For example, in P.U.C.L. v. Union of India (1996), the Supreme Court for the first time noted that there was a lack of procedural safeguards in the Telegraph Act, 1885. The court observed that “the right to hold a telephone conversation in the privacy of one’s home or office without interference can certainly be claimed as ‘right to privacy’…telephone conversation is an important facet of a man’s private life.” The court held that telephone tapping would violate Article 21 (right to life and liberty) and Article 19(1)(a) (right to freedom of speech and expression) of the Indian Constitution, and called for procedural safeguards.

 Much later on, the Supreme Court in Justice Puttaswamy v. Union of India (2017) recognised that informational and communicational privacy is an integral part of the overall privacy of a person. This judgement also proposed a four-fold test for restricting an individual’s privacy, i.e., (a) the action must be sanctioned by law; (b) the proposed action must be necessary for a democratic society for a (c) legitimate aim, and (d) the extent of such interference must be proportionate to the need for such interference. Since then, this test has been the backbone of the privacy debate in India. 

Lastly, on the anvil of the Puttaswamy judgement, the Bombay High Court in the case of Vineet Kumar v. CBI (2019) ruled that unconstitutionally obtained evidence is inadmissible in a trial and must be destroyed. Thus, the illegal wiretaps which did not comply with the Indian Telegraph Act were ordered to be destroyed granting the citizen a right to erasure.

Interestingly, in Jnani Krishnamurthy v. Union of India, which has been transferred to the Supreme Court, the enforceability of the traceability requirement is being deliberated upon. If this issue of breaking encryption protocols is tested against the Puttaswamy judgement, it appears that it would most likely fail. 

Weakening encryption would entail the creation of vulnerabilities in platforms which can be used not just by the government, but also by non-state actors and foreign adversaries alike, compromising the privacy of individuals altogether. Secondly, there are other less privacy-invasive means to obtain the necessary information required by LEAs, such as by accessing meta-data rather than content data, which means such laws fail the necessity test as well.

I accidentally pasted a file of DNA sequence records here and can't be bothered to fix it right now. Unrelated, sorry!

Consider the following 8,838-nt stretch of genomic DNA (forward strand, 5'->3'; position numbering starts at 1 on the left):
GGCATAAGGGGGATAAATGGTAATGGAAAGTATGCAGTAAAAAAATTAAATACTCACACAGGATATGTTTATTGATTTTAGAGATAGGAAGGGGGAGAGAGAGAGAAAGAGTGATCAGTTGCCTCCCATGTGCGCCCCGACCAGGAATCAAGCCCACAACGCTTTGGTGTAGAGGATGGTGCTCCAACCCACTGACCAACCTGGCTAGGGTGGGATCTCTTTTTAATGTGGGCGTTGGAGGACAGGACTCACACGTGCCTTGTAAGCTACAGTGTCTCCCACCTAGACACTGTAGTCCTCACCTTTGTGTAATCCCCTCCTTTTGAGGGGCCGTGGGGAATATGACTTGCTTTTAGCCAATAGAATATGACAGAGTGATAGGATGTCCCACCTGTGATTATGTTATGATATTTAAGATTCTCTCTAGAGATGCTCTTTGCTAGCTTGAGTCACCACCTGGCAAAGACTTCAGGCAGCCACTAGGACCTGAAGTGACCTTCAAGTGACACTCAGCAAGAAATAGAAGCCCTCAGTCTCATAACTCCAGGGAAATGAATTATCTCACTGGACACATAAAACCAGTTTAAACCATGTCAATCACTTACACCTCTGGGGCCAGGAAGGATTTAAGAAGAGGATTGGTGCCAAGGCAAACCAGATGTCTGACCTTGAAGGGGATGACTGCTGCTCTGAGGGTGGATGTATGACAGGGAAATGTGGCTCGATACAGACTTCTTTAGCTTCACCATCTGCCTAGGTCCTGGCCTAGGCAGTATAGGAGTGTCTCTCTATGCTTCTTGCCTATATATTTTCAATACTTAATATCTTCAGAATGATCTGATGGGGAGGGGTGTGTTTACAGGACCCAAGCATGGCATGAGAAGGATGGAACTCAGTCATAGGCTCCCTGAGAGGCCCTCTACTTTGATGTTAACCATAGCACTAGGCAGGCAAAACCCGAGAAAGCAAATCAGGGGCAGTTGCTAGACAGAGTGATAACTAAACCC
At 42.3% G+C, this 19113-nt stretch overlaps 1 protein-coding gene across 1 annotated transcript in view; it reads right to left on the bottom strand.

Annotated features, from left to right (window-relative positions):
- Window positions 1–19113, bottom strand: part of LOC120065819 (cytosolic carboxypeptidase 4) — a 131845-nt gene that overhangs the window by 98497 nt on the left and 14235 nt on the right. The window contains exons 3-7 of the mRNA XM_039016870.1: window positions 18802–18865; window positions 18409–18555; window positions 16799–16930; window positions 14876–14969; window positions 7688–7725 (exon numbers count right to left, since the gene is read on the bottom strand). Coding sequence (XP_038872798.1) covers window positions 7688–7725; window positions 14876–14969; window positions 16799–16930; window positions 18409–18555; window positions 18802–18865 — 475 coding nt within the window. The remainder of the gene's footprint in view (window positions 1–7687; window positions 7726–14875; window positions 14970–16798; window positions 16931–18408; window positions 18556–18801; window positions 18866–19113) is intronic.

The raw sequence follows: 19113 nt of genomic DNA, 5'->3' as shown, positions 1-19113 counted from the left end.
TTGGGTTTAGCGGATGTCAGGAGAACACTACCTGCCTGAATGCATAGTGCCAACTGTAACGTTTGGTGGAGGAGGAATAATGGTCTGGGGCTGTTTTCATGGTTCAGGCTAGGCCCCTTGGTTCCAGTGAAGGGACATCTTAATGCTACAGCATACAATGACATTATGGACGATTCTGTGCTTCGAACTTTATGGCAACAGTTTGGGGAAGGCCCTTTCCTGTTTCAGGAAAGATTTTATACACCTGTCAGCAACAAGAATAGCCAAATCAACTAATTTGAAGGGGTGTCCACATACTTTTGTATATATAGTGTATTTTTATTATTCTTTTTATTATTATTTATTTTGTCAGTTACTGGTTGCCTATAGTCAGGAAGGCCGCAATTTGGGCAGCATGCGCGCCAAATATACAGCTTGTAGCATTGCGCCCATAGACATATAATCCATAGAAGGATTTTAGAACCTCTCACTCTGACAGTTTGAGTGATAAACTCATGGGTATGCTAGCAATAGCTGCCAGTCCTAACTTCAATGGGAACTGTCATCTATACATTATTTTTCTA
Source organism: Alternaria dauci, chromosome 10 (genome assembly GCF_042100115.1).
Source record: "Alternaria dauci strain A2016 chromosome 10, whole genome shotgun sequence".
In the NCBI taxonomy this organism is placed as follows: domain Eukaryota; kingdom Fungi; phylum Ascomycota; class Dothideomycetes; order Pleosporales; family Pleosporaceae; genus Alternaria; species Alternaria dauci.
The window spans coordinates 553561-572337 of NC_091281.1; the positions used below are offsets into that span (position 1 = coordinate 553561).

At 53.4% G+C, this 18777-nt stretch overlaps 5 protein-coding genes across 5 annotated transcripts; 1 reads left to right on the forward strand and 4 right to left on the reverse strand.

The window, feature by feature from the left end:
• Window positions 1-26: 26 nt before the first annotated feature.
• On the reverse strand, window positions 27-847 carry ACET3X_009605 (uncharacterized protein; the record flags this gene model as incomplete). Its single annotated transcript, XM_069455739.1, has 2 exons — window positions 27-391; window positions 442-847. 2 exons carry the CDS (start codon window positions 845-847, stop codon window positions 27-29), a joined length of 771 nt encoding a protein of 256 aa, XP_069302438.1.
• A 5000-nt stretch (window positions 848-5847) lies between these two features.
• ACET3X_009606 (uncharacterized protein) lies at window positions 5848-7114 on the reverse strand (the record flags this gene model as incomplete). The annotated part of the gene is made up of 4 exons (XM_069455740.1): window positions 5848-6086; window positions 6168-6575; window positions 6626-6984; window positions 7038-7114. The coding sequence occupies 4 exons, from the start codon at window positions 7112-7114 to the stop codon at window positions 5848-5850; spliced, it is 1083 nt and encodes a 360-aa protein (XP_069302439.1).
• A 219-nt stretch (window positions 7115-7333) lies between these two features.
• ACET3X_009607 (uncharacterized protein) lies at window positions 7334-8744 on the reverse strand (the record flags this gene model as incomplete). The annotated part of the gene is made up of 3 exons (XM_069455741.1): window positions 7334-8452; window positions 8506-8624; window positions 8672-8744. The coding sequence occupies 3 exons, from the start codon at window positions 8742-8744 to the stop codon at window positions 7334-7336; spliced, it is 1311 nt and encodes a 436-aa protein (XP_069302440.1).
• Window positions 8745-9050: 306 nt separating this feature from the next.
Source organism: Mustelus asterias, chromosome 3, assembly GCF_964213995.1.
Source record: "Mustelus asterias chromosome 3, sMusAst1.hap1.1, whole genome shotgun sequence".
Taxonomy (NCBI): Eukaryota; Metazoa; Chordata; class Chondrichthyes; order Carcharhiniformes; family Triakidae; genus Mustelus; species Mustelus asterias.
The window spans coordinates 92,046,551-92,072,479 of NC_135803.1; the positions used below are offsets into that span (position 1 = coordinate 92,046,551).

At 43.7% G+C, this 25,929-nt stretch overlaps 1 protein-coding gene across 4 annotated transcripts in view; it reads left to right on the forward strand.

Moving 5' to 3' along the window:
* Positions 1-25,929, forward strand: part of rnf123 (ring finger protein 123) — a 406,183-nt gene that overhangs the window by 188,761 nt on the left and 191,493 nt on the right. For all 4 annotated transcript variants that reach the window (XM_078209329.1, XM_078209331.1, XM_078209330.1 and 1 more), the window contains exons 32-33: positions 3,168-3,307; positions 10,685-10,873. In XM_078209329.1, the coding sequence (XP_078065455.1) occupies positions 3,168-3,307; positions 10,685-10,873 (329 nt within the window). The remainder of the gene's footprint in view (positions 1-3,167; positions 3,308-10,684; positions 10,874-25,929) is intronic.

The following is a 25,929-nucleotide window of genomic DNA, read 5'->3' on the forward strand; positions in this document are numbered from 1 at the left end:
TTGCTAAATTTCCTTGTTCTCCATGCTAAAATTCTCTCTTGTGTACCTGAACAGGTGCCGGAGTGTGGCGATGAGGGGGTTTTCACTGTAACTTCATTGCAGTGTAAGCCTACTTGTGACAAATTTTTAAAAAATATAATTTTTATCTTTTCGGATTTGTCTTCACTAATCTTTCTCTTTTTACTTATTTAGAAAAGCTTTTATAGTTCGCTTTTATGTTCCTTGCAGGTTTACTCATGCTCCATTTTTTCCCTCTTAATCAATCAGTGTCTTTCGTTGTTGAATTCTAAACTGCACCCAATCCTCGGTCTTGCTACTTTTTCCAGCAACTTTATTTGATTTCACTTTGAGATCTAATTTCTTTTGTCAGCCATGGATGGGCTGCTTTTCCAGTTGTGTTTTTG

A blanket ban on encryption, by introducing vulnerabilities to ensure traceability would entail major threats of mass surveillance and instances of curbing dissent. Thus the traceability requirement renders the entire citizenry vulnerable and fails the ‘proportionate’ test too. 

Way Forward

When the State’s current surveillance plans are held up against the Supreme Court’s benchmarks for privacy, they fail on multiple counts. By lacing the executive with sweeping surveillance powers we are fuelling a broken system which actuality needs to be overhauled.

There exist other means of surveillance, which when complemented with procedural guidelines and judicial oversight, can lead a forward-looking targeted surveillance regime. 

As the 2020 Draft Resolution by the Council of EU on Encryption notes, the privacy-enabling surveillance capabilities of the State can be developed by consistent engagement with and the technical assistance of academia and industries. However, this is a joint responsibility, and requires direct efforts and a will to build holistic surveillance practices. To that end, such steps must be taken ensuring that they align with key principles envisaged under the Personal Data Protection Bill, 2019, and the four-fold test laid out in the Puttaswamy judgement. 

It is time that we develop our capabilities and learn how to attack the enemy without taking off the titanium armour that encryption provides us.

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Featured image courtesy of Patrick Robert Doyle on Unsplash.

Pranav Bhaskar Tiwari is a lawyer by training and manages the Intermediary Liability and Encryption project at The Dialogue. His areas of research include privacy, the future of work, digital freedom, and human rights.
Ayush is a Research Associate at The Dialogue. He is a lawyer by training and at The Dialogue, he oversees projects relating to data governance. His area of interests include technological advancements and their intersections with society and economy, and data governance policies.